From the Marshall Paper, July 7, 1960:
William A. (Fiddling Bill) Hensley, a mountain fiddler who had appeared before presidents and royalty, died in an Asheville hospital Monday, July 4, 1960. He was 86 years old.
Services will be held this afternoon at 3:00 o'clock in Skyland Missionary Baptist Church. The Rev. D.K. Brevard will officiate. Burial will be in the New Salem Baptist Church Cemetery. Active pallbearers will be Hubert Hensley Jr., A.L. Allen, Bill Allen, Clifford Lance Fr., Jack West and Scott Wright.
Just a week ago, Mr. Hensley had been taken by members of his family to a nursing home in Canton. He appeared then in excellent health, members said. Sunday, he suffered a stroke and broke his hip in falling.
Mr. Hensley was widely known in his native Madison County and in Buncombe, where he spent the last 60 years of his life.
Though he had worked as a railroad man, a machinist, a cabinetmaker and farmer, his principal interest was in fiddling. His last spoken words were about his fiddle which he called "Old Calico."
Just before his death he turned to a daughter, Mrs. Mamie Larson of Denver, Colo., who happened to be in Western North Caolina on a visit and asked, "Did you get Old Calico." He seemed uninterested in what happened to the rest of his property in the home in Sleepy Gap, near Arden, where he had lived alone for years.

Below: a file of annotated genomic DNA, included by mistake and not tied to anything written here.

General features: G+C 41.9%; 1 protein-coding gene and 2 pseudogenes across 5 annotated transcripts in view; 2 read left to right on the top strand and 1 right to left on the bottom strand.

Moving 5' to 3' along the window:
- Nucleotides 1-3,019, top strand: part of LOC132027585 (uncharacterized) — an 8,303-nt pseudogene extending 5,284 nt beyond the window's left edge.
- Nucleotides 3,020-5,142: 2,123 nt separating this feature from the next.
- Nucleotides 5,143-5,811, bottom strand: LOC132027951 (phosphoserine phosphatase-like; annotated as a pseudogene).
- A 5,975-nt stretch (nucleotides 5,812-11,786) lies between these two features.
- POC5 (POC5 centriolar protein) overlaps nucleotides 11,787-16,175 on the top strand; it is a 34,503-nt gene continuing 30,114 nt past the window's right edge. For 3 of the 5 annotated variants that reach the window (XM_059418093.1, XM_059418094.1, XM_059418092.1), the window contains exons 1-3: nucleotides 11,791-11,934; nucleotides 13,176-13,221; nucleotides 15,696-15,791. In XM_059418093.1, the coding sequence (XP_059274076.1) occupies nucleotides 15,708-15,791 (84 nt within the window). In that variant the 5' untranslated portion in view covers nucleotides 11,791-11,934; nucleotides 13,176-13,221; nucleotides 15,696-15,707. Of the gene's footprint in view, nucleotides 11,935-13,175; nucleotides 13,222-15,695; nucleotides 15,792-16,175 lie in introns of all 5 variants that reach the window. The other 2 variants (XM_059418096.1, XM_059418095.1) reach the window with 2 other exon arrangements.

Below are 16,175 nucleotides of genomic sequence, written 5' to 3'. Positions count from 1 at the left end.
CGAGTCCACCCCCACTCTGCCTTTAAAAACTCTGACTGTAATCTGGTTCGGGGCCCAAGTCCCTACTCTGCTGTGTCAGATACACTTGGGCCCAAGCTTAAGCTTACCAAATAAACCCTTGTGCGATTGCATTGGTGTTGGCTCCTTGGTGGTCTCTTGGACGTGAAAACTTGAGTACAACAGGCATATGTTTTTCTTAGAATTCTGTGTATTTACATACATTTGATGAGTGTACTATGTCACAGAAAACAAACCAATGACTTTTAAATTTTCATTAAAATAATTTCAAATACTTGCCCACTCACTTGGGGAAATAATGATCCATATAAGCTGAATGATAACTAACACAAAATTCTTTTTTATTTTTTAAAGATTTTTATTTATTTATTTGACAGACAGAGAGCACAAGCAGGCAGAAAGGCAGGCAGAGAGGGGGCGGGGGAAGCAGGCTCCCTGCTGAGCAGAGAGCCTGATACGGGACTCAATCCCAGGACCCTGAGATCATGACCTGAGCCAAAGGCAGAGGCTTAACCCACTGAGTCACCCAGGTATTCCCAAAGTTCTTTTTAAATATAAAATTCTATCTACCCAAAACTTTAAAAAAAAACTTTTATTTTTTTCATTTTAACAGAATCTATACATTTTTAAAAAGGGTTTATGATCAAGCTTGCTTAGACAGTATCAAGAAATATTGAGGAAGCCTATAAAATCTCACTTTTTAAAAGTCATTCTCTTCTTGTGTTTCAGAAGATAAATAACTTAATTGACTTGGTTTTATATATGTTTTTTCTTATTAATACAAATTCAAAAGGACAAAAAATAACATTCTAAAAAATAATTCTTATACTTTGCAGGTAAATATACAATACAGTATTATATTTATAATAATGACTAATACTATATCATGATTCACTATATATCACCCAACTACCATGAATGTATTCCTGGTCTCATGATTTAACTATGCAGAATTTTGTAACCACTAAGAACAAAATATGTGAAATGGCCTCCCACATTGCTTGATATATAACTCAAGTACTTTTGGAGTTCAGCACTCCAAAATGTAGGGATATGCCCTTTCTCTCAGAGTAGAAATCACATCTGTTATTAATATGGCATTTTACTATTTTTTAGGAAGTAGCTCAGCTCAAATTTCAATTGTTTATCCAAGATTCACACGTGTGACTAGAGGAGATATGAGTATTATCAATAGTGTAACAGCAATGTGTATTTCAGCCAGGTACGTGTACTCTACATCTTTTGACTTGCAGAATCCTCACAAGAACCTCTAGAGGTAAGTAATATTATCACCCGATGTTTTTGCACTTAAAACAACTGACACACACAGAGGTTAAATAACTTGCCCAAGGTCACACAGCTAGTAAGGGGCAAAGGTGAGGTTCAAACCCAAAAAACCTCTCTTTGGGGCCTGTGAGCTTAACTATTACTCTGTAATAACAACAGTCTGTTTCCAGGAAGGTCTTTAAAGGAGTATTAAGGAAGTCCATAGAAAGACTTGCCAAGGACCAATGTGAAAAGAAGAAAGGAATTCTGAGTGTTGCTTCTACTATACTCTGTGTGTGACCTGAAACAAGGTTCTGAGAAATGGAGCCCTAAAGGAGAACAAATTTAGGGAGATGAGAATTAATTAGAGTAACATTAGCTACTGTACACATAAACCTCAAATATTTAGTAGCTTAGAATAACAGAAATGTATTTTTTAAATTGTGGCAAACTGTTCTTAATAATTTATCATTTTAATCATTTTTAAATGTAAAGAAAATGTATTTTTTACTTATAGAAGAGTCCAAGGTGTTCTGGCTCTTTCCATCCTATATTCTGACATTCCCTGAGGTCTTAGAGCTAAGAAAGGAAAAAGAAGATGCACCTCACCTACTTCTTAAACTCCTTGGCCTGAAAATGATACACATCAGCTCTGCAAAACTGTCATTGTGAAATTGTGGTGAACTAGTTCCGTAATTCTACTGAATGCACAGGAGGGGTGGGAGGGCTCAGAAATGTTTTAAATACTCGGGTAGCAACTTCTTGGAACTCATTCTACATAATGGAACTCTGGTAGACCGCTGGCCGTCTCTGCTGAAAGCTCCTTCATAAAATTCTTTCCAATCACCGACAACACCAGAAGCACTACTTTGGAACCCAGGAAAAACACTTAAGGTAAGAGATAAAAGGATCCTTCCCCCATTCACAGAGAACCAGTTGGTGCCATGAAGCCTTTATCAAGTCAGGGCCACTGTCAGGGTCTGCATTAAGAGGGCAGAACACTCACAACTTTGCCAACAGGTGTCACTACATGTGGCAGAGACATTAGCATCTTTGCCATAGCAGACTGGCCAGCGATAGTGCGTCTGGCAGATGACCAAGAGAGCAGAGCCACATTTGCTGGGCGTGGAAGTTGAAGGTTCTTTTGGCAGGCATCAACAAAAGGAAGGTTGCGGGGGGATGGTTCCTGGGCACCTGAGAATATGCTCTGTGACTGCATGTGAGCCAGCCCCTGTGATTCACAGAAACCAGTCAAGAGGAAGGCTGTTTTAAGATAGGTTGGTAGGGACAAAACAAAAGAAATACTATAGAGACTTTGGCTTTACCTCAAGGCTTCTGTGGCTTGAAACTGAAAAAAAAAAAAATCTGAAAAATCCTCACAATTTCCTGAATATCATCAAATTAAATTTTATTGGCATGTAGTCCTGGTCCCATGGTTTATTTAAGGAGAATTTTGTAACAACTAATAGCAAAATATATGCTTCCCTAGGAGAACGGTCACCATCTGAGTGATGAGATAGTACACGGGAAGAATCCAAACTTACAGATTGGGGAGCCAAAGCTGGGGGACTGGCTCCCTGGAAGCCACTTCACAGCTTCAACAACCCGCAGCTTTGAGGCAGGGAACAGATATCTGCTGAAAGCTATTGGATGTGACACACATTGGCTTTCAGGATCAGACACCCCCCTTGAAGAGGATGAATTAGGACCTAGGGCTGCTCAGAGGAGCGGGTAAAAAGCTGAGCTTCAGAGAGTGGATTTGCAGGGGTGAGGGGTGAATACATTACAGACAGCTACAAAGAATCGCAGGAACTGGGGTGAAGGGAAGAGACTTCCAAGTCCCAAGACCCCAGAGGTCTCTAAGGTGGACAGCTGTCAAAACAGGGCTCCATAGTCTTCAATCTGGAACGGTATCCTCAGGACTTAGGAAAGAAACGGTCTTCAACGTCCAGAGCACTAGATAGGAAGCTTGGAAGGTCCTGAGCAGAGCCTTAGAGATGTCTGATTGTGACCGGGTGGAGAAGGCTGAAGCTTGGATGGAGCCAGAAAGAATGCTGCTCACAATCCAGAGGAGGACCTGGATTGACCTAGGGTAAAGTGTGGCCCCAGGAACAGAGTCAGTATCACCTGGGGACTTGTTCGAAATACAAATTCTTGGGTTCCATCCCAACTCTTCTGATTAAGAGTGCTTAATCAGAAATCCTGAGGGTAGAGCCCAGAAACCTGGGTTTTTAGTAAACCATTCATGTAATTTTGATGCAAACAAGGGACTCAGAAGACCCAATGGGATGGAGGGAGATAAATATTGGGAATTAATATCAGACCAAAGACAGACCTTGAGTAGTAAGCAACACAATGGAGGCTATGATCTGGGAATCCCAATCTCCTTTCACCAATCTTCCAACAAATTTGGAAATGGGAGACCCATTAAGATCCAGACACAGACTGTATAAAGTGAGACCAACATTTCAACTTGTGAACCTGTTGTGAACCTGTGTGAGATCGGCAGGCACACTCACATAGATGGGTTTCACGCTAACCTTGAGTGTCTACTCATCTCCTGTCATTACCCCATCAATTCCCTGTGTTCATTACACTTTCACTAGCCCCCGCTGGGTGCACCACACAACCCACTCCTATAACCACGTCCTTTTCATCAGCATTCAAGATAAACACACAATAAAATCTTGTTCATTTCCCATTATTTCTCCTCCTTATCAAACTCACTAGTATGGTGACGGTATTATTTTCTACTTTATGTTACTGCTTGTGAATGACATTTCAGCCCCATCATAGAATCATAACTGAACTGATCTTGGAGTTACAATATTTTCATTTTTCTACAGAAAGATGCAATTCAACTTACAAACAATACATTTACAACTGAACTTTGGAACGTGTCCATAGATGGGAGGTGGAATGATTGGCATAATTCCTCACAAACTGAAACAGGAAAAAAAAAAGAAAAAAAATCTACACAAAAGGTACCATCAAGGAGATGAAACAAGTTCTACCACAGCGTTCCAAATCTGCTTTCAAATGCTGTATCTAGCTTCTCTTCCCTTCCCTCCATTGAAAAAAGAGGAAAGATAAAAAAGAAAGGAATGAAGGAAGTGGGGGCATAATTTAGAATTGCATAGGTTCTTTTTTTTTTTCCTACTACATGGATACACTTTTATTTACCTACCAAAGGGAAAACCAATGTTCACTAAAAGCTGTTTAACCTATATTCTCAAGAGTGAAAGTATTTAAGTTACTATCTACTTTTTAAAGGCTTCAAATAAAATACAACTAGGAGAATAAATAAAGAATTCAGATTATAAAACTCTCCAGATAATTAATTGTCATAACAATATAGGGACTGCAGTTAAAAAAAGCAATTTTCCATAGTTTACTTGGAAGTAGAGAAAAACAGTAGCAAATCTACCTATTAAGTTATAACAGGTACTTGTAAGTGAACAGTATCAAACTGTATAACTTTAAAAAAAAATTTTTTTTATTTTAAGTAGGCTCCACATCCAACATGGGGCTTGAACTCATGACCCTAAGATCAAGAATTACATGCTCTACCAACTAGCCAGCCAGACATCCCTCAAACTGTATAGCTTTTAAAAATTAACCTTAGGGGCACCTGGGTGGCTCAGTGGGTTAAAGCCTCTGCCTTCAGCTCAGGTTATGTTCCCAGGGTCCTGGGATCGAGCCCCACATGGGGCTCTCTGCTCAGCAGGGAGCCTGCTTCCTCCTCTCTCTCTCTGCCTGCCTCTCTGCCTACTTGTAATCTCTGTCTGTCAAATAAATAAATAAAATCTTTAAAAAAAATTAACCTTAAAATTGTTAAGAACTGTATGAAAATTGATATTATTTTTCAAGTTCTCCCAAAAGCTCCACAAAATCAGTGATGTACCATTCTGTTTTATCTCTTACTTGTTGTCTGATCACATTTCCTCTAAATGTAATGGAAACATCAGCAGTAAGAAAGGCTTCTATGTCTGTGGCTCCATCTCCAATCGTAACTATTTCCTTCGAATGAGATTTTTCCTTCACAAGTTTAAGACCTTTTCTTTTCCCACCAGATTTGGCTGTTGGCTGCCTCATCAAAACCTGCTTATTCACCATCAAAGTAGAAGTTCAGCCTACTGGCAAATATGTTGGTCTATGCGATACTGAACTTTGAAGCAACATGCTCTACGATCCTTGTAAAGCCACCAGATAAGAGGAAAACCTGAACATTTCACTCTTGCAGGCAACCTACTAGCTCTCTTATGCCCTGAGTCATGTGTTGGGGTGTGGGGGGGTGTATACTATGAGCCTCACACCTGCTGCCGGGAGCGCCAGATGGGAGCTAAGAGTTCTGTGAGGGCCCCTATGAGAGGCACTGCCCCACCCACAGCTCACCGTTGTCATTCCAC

Members of the family said he learned to play the fiddle on his father's knee. He was the son of Mr. and Mrs. Jess Hensley of Madison County.
He had appeared on "We, the People," and he once when to the White House to fiddle before the late King George VI of England.
Surviving are six daughters, Mrs. June Lane of Arden, Mrs. Larson, Mrs. Nell Gray of Eustis, Fla., Mrs. Gertrude Leathers of Caney, Kans., Mrs. Genevieve Nott of Wadsworth, Ohio, and Mrs. Jessie Ledford of Hendersonville. He leaves two brothers, John Hensley of Charlotte and Arthur Hensley of Marshall; 17 grandchildren, and 22 great-grandchildren.
Emma White Hensley
Sponsored by Ancestry